There are several ways to prevent and avoid bites from American dog ticks. According to the CDC, using EPA-registered insect repellants like DEET, picaridin, IR3535, or oil of lemon eucalyptus can help repel ticks when outdoors (https://www.cdc.gov/ticks/avoid/on_people.html). Wearing long sleeves, long pants, hats, and closed-toe shoes when in wooded, brushy, or grassy areas can create a barrier against ticks. Tucking pant legs into socks or boots and tucking shirts into pants help keep ticks on the outside of clothing.

Performing daily tick checks after being outdoors is also critical for both pets and people. Carefully examine skin and hair, under arms, in and around ears, inside belly button, behind knees, between legs, around waist, and especially in hair. Finding and removing ticks quickly can prevent possible infections. Promptly remove any attached ticks with tweezers.

For yards and properties, keeping grass mowed, clearing tall weeds and brush, creating borders between woods and lawns, and placing wood chips or gravel between lawns and wooded areas can help reduce tick habitats. Using pesticides specifically labeled for ticks around yards can also control tick populations. For pets, products containing fipronil, s-methoprene, or sarolaner can repel and kill ticks.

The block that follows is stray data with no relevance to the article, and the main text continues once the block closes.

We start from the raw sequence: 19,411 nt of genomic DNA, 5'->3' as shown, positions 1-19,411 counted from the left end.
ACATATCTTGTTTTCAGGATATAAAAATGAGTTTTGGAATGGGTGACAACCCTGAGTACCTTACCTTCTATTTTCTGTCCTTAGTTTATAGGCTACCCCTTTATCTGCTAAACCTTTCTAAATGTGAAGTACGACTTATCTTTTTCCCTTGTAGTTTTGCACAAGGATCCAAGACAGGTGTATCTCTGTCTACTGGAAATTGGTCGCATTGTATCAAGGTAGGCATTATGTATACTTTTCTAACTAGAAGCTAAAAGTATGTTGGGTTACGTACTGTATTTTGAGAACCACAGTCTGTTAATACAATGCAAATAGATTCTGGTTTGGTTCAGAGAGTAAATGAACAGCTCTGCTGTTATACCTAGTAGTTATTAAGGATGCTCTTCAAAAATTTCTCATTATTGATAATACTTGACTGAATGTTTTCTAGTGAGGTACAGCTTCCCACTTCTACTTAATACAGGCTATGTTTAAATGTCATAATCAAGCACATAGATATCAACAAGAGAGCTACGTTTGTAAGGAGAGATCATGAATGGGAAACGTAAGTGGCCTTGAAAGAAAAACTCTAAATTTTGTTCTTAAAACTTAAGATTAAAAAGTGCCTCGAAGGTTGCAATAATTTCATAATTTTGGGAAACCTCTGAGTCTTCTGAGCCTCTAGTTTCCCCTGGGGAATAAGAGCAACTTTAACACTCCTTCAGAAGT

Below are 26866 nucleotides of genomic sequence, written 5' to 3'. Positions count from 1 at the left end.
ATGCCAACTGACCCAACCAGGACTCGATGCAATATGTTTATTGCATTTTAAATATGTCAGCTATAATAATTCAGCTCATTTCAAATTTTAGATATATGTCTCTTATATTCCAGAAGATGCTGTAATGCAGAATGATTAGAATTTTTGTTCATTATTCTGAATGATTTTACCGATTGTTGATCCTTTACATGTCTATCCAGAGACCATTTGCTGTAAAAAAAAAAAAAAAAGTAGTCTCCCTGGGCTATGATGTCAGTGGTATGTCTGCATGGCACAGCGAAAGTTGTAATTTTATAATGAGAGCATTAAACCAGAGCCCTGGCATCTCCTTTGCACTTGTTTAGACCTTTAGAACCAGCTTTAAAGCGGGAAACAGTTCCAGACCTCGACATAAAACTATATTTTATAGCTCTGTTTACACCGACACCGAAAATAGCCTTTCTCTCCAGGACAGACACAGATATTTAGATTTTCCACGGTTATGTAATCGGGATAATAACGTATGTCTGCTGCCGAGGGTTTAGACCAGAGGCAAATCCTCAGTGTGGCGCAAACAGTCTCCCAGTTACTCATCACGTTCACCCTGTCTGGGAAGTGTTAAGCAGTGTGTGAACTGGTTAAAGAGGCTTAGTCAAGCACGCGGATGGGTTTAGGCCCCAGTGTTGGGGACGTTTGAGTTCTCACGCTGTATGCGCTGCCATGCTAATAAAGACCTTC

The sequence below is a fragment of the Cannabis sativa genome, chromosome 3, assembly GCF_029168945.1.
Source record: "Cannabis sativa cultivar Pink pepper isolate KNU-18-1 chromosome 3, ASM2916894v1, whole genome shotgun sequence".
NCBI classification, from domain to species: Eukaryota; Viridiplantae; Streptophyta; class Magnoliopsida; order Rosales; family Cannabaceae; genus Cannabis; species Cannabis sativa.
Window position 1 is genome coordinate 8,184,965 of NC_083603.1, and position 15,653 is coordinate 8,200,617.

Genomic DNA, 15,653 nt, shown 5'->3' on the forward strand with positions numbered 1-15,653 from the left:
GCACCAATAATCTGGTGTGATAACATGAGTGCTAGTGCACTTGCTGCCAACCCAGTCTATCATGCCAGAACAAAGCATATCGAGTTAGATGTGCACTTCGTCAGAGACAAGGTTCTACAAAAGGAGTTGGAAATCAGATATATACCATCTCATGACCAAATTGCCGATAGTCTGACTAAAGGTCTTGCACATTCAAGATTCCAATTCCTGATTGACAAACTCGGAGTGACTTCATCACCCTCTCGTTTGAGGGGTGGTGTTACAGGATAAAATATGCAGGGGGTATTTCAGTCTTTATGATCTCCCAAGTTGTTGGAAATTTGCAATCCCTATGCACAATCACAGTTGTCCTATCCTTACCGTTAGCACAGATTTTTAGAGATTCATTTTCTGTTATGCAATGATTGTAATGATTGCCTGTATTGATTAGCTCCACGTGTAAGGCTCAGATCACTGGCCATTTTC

American dog ticks are most common in the eastern and southcentral United States, though their range stretches across much of the country. They prefer wooded, humid environments and are especially active in the spring and summer months. Ticks go through four life stages, each requiring a blood meal, often from small rodents or other mammals. The population of ticks in an area depends on climate conditions suitable for their development. While pets and humans can contract diseases from tick bites, risks can be minimized through preventative measures like avoiding tall grasses, using repellents, and checking for ticks after potential exposure. In summary, being aware of the habitat and behavior of American dog ticks allows pet owners and outdoor recreators to take steps to prevent tick bites and associated illnesses.